The easy place to start is with those who break wildlife laws – no-one will defend them publicly and so we can have a real go at that minority of gamekeepers who kill wildlife illegally.  There are only 5000 gamekeepers in the UK but they are responsible for c70% of convictions for crimes against birds of prey.

Most wildlife losses in our countryside aren’t caused by people breaking the law, or even by people wanting to harm wildlife.  No-one went out and shot half the country’s skylarks and yet they disappeared in the 1970s-1990s and haven’t come back, because our farming system excludes so much farmland wildlife.

Farmers as a whole are usually keen on wildlife, some are very keen and very knowledgeable, but that isn’t the impression you’d get from the utterings of the National Farmers Union whose President, Peter Kendall, made a speech last year denying that there is a biodiversity crisis and calling on government to switch public subsidies from the environment to food production – it’s almost as though he thought that the £2bn of taxpayers’ money that he and his members receive was his money rather than our money!  Nothing could be surer further to reduce the flowers and animals in our countryside than more industrial food production.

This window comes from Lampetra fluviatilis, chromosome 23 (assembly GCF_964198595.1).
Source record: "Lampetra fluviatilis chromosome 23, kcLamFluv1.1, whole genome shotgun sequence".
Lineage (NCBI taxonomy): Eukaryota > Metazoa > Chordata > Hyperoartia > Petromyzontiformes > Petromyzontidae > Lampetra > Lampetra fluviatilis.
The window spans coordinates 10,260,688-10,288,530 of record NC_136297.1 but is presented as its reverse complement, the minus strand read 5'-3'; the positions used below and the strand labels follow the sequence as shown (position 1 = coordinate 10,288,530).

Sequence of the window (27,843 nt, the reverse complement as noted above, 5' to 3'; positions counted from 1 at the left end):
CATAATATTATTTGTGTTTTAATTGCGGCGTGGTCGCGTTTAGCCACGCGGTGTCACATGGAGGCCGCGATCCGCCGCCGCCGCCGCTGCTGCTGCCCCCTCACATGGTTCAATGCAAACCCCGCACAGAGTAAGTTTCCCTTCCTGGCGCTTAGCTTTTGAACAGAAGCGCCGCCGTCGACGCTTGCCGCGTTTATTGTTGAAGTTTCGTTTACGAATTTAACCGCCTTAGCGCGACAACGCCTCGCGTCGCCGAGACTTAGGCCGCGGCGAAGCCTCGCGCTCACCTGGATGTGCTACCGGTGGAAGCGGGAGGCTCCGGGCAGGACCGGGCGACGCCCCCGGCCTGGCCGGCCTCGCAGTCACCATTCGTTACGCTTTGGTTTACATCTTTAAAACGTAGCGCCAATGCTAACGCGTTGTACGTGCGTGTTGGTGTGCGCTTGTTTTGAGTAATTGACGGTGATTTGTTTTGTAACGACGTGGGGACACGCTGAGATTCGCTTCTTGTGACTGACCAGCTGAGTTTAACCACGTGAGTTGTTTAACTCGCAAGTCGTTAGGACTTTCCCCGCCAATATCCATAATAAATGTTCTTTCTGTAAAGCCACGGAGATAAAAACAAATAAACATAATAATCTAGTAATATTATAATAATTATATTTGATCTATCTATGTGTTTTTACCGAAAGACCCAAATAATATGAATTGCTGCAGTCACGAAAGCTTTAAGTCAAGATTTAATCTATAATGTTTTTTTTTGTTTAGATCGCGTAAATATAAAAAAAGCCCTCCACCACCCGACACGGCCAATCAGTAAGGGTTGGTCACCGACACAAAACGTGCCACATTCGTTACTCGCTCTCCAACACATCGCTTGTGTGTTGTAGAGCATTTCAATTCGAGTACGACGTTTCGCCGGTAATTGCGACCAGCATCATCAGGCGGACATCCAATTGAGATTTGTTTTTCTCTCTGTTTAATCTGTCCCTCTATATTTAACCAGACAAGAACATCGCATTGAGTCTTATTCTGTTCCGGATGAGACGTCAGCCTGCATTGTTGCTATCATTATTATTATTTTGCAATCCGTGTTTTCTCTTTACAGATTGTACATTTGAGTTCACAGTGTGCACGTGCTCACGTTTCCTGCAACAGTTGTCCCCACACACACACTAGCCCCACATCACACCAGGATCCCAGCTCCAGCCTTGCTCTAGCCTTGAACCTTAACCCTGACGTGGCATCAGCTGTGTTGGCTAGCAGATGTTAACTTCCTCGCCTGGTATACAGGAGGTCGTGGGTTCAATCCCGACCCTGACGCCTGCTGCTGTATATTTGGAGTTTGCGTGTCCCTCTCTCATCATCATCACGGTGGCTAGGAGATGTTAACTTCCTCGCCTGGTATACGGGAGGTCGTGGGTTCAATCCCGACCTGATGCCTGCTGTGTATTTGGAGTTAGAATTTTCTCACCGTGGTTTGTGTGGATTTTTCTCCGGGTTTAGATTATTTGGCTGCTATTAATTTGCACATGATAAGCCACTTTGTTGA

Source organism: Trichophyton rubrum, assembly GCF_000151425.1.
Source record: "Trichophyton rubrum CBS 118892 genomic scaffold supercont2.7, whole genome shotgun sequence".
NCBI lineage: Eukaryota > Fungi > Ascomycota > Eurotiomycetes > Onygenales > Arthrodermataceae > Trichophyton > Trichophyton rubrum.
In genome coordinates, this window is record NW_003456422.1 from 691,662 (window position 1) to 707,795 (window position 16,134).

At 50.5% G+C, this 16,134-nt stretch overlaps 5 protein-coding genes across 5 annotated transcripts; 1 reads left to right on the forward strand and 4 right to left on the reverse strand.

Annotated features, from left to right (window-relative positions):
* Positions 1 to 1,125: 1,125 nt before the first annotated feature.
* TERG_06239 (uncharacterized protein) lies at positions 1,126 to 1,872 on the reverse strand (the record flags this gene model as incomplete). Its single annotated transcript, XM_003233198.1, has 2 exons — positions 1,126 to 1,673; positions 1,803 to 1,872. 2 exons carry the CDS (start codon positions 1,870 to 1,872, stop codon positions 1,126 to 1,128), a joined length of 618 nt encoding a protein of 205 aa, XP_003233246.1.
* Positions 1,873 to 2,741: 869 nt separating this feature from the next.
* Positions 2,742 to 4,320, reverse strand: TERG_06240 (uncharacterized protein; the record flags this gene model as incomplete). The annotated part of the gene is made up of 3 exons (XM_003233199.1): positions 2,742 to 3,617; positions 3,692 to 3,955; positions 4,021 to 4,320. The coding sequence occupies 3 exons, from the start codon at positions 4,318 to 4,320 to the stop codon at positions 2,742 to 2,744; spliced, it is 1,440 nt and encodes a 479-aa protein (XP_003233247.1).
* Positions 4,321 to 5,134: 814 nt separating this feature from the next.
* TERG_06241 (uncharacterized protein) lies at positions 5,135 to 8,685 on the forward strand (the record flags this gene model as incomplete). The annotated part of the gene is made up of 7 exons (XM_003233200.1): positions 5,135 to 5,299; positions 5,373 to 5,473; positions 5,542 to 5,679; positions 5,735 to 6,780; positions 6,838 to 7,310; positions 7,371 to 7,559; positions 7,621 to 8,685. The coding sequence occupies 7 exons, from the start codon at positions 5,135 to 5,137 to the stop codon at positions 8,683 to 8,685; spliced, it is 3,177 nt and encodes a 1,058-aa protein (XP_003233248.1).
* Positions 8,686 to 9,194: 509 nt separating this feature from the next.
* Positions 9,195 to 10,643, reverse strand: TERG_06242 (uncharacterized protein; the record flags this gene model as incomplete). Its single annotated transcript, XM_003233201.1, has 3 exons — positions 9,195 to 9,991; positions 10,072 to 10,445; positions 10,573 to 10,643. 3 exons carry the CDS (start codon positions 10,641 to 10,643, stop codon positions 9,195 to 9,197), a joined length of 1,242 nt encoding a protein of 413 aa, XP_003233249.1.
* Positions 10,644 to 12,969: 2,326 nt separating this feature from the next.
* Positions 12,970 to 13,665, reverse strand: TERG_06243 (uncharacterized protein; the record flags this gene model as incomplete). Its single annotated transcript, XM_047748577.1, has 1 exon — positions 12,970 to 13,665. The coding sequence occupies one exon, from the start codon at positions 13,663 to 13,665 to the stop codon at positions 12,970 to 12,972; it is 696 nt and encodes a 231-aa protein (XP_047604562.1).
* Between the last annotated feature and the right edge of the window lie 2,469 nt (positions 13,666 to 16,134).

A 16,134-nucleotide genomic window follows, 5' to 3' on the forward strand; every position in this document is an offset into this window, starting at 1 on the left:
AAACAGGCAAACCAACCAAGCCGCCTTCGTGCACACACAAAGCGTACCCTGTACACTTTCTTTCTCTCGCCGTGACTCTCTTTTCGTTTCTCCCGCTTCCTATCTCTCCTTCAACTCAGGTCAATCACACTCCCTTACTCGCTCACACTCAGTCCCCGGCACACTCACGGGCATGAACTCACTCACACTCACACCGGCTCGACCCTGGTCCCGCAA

And then there is the ‘greenest government ever’ – where do we start? Massive cuts to Defra’s budget handed on to the agencies that try to protect nature, a review of the habitats regulations that protect endangered species and wildlife sites, a badger cull, precious little progress on protecting marine wildlife sites, abolition of environmental watchdogs and proposals to weaken the planning regime in favour of development. When the Chancellor, George Osborne talked of the ‘burden’ of ‘endless social and environmental goals’ he moved the Government position to an anti-environment one.  We nature conservationists are used to dealing with governments that are often uninterested in wildlife but never before with one whose leading figures are hostile to it.